I Got a Reckless Driving Ticket. Now What?

By October 2, 2017 No Comments
reckless driving

Reckless driving might not sound like the worst charge but it can add to the risks of driving on already dangerous roadways. In 2015, there were no deathless days on Texas roads.

If an officer witnesses your driving violations, they don’t need any other witnesses. It’s one of the traffic offenses that means you can be arrested on the spot.

Read on to find out what the charge means and how an attorney can help.

What Does A Reckless Driving Charge Mean?

This charge means the driver had no regard for the safety of others. No one needs to prove you drove recklessly on purpose.

The prosecution just needs to prove you knew the risks and ignored them.

The types of driving violation that lead to a reckless driving charge vary across states. But in Texas, they can include;

  • Racing other drivers
  • Driving without headlights after dark
  • Using a cell phone or texting while driving
  • Evading police officers
  • Running red lights
  • Failing to signal
  • Overtaking vehicles where you can’t see oncoming traffic
  • Exceeding the speed limit by 25 miles per hour (or more)

These charges are considered a misdemeanor crime. You can also be charged in any space that is open to public traffic.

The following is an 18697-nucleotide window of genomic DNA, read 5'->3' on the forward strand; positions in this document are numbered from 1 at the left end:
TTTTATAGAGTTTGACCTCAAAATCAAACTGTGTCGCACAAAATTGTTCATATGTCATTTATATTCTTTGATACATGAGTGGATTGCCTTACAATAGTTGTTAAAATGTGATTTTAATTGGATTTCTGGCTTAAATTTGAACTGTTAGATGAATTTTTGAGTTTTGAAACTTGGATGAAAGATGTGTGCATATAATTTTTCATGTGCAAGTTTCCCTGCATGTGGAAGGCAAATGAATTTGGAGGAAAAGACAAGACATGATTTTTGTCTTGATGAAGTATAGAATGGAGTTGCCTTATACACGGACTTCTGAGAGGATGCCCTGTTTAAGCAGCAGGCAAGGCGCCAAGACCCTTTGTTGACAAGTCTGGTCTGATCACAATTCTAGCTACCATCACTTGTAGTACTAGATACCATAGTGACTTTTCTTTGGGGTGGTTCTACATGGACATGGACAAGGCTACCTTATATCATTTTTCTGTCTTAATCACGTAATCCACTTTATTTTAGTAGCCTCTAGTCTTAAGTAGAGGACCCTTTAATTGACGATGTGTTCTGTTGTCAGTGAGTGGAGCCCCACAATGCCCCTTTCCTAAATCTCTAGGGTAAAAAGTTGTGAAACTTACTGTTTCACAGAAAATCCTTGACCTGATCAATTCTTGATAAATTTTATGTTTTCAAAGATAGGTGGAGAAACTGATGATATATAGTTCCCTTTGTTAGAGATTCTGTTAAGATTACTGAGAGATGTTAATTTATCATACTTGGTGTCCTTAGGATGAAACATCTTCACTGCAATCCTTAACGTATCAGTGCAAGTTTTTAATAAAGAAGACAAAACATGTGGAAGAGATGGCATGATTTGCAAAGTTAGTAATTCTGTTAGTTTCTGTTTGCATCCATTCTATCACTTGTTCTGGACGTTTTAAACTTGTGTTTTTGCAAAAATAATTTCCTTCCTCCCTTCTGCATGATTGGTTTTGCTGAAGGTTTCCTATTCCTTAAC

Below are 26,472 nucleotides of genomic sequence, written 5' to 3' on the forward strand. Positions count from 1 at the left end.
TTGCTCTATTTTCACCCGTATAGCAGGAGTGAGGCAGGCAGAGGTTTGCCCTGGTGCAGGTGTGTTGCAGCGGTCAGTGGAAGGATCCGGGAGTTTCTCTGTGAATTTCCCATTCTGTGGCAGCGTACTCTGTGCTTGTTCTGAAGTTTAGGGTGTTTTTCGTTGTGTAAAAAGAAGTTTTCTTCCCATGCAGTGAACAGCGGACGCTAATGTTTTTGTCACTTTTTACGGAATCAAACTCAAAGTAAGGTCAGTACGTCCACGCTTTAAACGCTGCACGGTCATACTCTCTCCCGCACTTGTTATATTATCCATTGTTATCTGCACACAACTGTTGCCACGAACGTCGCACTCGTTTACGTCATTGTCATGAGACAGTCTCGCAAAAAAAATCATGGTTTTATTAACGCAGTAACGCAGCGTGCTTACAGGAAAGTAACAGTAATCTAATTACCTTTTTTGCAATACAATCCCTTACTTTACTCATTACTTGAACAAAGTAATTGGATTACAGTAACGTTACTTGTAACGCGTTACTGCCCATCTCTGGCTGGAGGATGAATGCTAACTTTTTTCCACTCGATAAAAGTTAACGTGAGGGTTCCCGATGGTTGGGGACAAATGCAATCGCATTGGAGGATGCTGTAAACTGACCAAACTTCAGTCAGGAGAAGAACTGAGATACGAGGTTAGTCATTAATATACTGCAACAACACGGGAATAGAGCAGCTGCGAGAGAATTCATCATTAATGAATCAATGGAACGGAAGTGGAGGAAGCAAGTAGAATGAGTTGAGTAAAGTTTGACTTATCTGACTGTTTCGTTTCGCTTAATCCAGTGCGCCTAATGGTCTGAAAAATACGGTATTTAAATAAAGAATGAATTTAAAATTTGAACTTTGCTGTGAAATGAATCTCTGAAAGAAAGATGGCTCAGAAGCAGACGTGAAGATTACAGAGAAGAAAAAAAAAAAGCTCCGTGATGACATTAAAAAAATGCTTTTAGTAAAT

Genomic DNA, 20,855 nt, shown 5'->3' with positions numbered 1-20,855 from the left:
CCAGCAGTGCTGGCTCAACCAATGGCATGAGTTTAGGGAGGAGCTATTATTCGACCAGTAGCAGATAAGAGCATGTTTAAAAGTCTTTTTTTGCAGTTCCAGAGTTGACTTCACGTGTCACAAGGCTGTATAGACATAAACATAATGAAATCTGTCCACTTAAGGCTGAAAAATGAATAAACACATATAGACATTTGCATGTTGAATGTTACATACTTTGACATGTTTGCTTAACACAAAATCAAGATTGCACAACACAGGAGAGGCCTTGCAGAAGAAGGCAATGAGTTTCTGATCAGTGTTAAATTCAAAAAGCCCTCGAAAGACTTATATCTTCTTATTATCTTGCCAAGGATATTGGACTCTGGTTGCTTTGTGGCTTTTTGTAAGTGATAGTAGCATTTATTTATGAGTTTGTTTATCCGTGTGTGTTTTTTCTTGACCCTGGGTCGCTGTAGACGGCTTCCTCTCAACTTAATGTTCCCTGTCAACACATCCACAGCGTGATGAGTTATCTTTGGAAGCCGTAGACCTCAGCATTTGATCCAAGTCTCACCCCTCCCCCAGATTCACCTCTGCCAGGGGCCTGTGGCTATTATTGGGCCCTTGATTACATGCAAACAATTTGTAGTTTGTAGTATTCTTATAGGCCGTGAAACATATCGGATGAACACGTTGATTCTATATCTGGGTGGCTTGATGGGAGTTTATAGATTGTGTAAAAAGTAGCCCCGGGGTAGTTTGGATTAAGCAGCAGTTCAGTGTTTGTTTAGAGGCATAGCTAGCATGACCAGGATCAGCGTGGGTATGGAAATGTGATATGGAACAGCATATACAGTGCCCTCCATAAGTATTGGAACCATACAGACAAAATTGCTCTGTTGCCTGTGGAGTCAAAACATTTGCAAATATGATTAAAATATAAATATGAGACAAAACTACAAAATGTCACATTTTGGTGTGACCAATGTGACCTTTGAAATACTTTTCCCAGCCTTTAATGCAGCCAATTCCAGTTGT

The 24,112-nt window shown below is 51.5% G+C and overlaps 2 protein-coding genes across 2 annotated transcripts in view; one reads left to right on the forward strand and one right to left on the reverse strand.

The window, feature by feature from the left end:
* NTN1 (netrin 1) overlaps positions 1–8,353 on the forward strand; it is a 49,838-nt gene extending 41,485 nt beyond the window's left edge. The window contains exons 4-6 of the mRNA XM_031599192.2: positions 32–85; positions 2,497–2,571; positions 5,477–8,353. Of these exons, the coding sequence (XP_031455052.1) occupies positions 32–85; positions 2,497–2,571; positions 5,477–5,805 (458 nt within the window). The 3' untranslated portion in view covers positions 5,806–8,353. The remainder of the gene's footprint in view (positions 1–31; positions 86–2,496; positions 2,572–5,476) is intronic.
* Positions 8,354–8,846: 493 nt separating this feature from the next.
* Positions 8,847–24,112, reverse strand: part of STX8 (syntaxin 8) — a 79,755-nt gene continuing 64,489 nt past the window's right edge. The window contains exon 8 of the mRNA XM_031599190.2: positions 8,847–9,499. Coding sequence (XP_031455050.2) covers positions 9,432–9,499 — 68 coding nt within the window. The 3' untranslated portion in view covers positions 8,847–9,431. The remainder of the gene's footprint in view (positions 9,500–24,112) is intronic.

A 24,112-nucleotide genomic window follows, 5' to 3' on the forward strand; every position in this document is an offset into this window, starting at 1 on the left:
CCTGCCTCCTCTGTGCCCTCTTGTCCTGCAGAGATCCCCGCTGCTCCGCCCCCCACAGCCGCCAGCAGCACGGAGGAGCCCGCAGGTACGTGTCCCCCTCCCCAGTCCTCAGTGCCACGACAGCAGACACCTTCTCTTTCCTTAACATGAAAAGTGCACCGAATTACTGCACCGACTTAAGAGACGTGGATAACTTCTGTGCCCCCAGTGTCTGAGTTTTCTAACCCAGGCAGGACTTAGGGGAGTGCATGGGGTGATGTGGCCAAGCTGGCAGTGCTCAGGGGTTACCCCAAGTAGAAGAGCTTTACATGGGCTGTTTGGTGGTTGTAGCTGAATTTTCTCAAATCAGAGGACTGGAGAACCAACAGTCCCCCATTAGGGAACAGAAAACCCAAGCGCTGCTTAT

That includes parking lots or garages.

What Penalties Can I Expect?

In Texas, the maximum fine is $200, or you could serve 30 days in jail. In a worst-case scenario, you’d face both. The conviction remains on your permanent criminal record. If your job requires you to drive then you could even lose your job.

Convictions can also lead to;

  • Deportation
  • Suspension of your license
  • A criminal record
  • Losing your parole
  • A fine and/or jail time

The circumstances of the offense often dictate the final charges. If you intentionally drove the wrong way down a highway, breaking the speed limit in the process, then you’d get a reckless driving misdemeanor charge.

If you killed or injured people in the process, you’d get a felony charge.

Not stopping when a police officer signals for you to do so means you can be charged with fleeing. This Class B misdemeanor comes with up to six months in jail.

What Do I Do Next?

Contact a criminal law firm that specializes in driving charges. They can explore how the circumstances will affect the penalty you receive.

Speak to an attorney before you pay a fine. It’s possible you may have the fine reduced, or even dismissed, depending on the circumstances.

If circumstances permit, the judge may reduce the points added to your driving record by sending you on a driving course.

As long as excessive speed, property damage, or a hit-and-run wasn’t involved, you’ll be able to avoid higher insurance premiums.

Attorneys can also help you to change the plea to a lesser violation. If they press for the case to go to trial, the state needs to prove that you consciously acted without regard for the safety of others.

We can help with traffic violations, including reckless driving charges. Contact us as soon as possible.